As might be expected, the volume kicks off with its most famous story, “The Loved Dead” (from the May/June/July1924 issue). Here, our narrator, in deliciously morbid language, tells of his sorry childhood in, uh, Fenham, his growing realization that he is attracted to the dead, his apprenticeship in a funeral parlor, his relishing the scenes of slaughter from his WW1 trenches, and, upon his return home, his escalating awareness that he is now compelled to kill, so as to be close to the life-giving aura of the dead that he craves. Our nameless narrator, as sick a puppy as has ever been depicted in the pages of early 20th century horror, yet has a way with words, as here, when he describes his wartime experience:
…four years of blood-red charnel Hell … sickening slime of rain-rotten trenches … deafening bursting of hysterical shells … monotonous droning of sardonic bullets … smoking frenzies of Phlegethon’s fountains … stifling fumes of murderous gases … grotesque remnants of smashed and shredded bodies … four years of transcendent satisfaction…
Is it any wonder that the Richmond PTA was so appalled?
Next up, Eddy gives us a story from the mists of prehistory, in “With Weapons of Stone” (from the 12/24 Weird Tales). Here, two troglodyte men, to win the hand of the beautiful Zo-Na, compete to be the one who can slay the vicious sabertooth. Ra-nor plays fair, whereas the shifty Gra – son of the tribal chieftain Gra – is a contemptible weasel. How it all works out I leave to you to discover, as this simply written but engrossing story hurtles to its conclusion.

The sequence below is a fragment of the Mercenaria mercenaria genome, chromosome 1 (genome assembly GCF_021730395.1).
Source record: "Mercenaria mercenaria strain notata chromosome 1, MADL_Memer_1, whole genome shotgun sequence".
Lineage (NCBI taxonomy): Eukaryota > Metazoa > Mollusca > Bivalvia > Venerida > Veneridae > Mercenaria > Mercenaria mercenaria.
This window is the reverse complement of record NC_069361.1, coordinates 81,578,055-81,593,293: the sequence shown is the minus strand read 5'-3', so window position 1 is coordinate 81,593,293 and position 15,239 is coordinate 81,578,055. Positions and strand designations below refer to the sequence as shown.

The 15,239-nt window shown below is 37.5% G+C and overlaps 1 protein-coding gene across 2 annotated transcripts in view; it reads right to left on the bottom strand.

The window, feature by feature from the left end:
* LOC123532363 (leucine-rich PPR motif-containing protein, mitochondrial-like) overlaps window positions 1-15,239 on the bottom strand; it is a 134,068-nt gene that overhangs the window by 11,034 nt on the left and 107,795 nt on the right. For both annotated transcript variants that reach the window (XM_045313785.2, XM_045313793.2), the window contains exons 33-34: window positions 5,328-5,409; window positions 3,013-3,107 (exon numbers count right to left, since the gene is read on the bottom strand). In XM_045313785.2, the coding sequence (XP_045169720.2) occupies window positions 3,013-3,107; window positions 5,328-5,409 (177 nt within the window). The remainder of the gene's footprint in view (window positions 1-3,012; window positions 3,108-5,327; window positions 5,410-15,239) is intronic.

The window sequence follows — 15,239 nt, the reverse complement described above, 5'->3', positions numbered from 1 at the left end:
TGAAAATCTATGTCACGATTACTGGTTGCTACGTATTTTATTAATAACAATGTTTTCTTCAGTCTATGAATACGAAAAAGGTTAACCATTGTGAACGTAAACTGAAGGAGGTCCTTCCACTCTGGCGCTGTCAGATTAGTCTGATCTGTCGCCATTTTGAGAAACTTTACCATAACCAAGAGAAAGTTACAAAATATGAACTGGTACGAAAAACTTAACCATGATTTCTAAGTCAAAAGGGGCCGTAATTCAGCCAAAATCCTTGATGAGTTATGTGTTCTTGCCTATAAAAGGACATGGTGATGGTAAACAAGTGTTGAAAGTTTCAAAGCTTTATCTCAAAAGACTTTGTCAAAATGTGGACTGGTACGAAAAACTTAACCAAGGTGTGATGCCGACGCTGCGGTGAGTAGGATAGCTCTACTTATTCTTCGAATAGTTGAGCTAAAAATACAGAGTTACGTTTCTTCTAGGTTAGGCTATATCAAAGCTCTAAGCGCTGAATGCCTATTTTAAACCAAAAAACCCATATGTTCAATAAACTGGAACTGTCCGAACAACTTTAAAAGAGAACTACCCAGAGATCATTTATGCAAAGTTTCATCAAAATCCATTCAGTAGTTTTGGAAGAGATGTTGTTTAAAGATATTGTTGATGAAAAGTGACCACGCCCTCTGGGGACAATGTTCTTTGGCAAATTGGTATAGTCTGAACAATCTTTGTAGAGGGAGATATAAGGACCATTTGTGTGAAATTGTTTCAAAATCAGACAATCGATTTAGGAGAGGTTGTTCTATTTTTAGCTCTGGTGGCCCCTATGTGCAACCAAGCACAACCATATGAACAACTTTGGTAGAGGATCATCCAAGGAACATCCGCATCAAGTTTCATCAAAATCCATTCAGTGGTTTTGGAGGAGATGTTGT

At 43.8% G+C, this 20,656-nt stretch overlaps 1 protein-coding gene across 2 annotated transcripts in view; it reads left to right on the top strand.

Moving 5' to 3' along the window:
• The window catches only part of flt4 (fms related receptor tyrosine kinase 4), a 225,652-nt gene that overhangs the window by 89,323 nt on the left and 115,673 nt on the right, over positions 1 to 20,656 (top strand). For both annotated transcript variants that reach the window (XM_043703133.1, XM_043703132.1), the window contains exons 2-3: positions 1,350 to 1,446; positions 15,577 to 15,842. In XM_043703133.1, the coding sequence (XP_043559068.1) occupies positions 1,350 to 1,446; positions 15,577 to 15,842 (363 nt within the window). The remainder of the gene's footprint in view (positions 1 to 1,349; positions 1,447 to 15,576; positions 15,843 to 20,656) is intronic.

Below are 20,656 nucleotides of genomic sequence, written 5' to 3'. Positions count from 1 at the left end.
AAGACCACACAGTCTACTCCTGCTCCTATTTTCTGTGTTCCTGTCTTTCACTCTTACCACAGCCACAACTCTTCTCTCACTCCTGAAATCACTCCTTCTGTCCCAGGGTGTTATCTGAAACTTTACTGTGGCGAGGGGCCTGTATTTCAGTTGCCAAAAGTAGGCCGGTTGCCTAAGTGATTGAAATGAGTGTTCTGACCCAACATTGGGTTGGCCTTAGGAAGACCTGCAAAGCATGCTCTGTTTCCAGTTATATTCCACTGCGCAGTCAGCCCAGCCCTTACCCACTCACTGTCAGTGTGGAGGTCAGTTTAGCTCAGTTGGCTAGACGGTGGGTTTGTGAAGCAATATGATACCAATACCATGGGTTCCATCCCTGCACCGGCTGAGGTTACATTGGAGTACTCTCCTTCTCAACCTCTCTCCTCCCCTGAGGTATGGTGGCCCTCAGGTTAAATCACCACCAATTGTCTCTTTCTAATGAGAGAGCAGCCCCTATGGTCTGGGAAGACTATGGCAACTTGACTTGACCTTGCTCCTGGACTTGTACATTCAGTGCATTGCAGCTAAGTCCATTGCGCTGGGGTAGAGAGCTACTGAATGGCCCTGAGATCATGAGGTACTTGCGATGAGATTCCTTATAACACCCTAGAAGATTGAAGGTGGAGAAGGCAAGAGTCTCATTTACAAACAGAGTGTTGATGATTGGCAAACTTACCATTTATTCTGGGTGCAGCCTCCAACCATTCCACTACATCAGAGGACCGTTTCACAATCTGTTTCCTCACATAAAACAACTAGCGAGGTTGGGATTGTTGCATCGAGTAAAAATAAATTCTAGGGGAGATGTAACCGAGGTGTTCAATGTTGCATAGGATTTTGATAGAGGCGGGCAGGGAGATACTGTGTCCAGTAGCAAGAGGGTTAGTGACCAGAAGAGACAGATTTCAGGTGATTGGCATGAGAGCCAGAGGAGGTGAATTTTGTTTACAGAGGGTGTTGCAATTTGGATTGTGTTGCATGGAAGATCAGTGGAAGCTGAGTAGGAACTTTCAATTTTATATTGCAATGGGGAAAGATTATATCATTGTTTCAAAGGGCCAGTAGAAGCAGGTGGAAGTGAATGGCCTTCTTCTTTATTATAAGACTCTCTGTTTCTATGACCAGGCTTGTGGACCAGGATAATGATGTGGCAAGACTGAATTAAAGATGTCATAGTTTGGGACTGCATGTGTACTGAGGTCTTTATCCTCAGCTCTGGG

“Red Cap of the Mara” shifts gears a bit, presenting us with a pleasing modern-day fantasy. Here, a young man, frustrated in love and fed up with women, seems to find the gal of his dreams one summer evening. This story conflates the werewolf legend, swan maidens, 1920s flappers, jazz halls, romance, infidelity and theft into one fascinating stew, indeed.
In “An Arbiter of Destiny,” two men, both doctors, meet in a railroad car. One of them, Congdon, claims that hypnosis is utter rot, while the other, Prof. Sonpyh, avers that he can easily put the first man under. As it turns out, Congdon is indeed put into a hypnotic trance, awakening to an increasingly nightmarish world, with himself in prison and accused of a crime that he does not remember committing. An interesting double twist of sorts culminates this short but gripping tale.